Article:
Curry's wife says NBA Finals are 'rigged'

Associated Press
Stephen Curry and wife Ayesha

Stephen Curry lost his composure Thursday night.

His wife, Ayesha, might have too.

Near the end of the Golden State Warriors' Game 6 loss to the Cleveland Cavaliers, the wife of the league's two-time MVP put this out on Twitter: "I've lost all respect sorry this is absolutely rigged for money ... Or ratings in (sic) not sure which. I won't be silent. Just saw it live sry."

Within minutes, the Tweet was deleted from her account.

A little later, she explained via Twitter: "Tweeted in the heat of the moment because the call was uncalled for."

She was referring to the sixth foul that was called on her husband, which resulted in his disqualification — his first since Dec. 2013 — and then his ejection. Curry earned the latter by hurling his mouthpiece into the crowd.

Ayesha Curry offered more explanation, and an apology, in a subsequent Tweet.

"Police racial profiled my father and told him to remove credentials and tried to arrest him," she wrote. "It's been a long night for me. I apologize.

"I'm okay that we lost ... I just can't take people coming at my family for absolutely no reason. Something I don't understand or stand for."

On Friday, Curry and his coach Steve Kerr were each fined $25,000 by the NBA on Friday for separate incidents.

Kerr, the league’s coach of the year, was fined for publicly criticizing officiating after the game, which Cleveland won 115-101 to force a deciding Game 7 in the title series.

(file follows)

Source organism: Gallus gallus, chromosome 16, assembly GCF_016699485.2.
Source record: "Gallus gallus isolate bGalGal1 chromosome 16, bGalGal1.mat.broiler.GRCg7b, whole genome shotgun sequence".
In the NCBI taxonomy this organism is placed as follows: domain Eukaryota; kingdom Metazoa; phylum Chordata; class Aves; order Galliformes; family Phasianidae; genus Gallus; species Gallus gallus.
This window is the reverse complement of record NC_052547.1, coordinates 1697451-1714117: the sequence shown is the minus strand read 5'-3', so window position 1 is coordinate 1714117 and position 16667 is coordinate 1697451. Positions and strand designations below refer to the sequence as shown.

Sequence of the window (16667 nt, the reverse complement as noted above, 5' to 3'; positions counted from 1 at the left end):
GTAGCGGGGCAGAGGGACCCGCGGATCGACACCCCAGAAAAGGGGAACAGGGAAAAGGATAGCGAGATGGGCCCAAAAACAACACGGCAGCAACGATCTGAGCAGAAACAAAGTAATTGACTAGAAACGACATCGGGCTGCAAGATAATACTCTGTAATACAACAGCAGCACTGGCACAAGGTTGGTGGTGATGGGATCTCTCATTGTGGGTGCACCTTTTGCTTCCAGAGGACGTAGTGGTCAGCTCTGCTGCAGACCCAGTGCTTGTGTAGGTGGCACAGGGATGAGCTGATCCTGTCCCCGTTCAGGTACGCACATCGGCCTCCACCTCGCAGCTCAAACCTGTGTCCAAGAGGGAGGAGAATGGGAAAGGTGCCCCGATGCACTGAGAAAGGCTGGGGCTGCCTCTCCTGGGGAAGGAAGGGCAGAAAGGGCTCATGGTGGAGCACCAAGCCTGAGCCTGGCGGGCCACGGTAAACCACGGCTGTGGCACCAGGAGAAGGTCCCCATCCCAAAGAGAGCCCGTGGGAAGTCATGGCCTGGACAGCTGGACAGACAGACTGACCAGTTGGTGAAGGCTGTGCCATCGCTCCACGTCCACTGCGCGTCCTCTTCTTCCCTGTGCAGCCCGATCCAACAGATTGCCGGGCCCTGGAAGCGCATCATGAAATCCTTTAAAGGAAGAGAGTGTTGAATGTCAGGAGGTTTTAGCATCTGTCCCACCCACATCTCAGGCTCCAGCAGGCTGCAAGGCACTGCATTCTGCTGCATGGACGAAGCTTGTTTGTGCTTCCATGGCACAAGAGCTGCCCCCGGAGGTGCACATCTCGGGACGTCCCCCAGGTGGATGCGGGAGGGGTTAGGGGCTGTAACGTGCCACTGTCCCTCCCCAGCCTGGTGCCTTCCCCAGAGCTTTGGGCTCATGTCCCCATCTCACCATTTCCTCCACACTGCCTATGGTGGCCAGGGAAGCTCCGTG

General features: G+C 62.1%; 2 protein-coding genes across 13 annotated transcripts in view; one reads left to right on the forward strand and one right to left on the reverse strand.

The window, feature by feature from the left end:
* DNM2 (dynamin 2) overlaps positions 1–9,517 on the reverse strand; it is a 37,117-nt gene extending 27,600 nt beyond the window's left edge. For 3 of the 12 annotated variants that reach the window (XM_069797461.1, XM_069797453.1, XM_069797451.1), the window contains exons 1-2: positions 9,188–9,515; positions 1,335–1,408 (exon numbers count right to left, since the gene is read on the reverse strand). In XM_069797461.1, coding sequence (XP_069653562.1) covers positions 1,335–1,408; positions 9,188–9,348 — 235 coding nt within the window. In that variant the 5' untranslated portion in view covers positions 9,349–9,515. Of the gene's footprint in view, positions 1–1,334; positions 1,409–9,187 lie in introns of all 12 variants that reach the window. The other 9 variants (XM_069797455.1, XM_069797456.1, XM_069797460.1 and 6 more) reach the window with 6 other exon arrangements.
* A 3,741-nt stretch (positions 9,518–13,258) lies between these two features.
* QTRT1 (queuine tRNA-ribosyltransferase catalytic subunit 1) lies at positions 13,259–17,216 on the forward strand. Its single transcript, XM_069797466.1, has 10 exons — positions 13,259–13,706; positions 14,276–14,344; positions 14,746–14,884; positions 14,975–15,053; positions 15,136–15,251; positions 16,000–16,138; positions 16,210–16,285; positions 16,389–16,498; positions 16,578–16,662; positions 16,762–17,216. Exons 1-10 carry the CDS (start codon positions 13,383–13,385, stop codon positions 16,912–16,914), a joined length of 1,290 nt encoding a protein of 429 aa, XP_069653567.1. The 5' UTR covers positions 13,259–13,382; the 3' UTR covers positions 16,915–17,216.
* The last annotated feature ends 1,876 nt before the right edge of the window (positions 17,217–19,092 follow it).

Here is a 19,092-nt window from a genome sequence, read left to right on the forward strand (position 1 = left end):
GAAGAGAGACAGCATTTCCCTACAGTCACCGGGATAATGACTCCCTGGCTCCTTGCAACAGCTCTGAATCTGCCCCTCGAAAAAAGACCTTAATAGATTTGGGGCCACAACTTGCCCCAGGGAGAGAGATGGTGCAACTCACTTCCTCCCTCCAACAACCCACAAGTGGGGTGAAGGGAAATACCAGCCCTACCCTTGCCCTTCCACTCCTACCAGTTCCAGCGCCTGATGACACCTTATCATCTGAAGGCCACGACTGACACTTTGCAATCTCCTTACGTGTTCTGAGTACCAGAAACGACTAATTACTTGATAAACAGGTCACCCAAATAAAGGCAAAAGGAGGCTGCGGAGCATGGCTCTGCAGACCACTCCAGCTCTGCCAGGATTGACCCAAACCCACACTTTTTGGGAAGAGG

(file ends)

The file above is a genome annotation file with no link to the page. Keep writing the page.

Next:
Curry was fined for throwing his mouthpiece into the stands after fouling out of the game with 4:22 left.

Kerr took issue with three of the six fouls that were called on Curry in the game, even calling referee Jason Phillips out by name for the one that ended the night for the two-time reigning NBA MVP.

“Three of the six fouls were incredibly inappropriate calls for anybody, much less the MVP of the league,” Kerr said in his postgame news conference, surely knowing that the league would be sending a bill for those remarks.

Curry didn’t like many of the calls either, and let some words — and his mouthpiece — fly after fouling out. Phillips also tacked on a technical and ejected Curry, who apologized almost immediately to the fan he hit inadvertently with the mouthpiece.

“I’m happy he threw his mouthpiece,” Kerr said postgame . “He should be upset. Look, it’s the finals and everybody’s competing out there. There are fouls on every play. It’s a physical game. … If they’re going to let Cleveland grab and hold these guys constantly on their cuts and then you’re going to call these ticky-tack fouls on the MVP of the league to foul him out, I don’t agree with that.”

Game 7 is Sunday on the Warriors’ home floor in Oakland and Golden State is an early 5-point favorite in Vegas.

Neither decision by the NBA was a surprise; the league precedent for throwing a mouthpiece is a fine in most cases, and the Warriors weren’t worried about the MVP being suspended for the last game of the season.

It was Curry’s first ejection, and his time fouling out since Dec. 13, 2013.

“It got the best of me,” Curry said, “but I’ll be all right for next game.”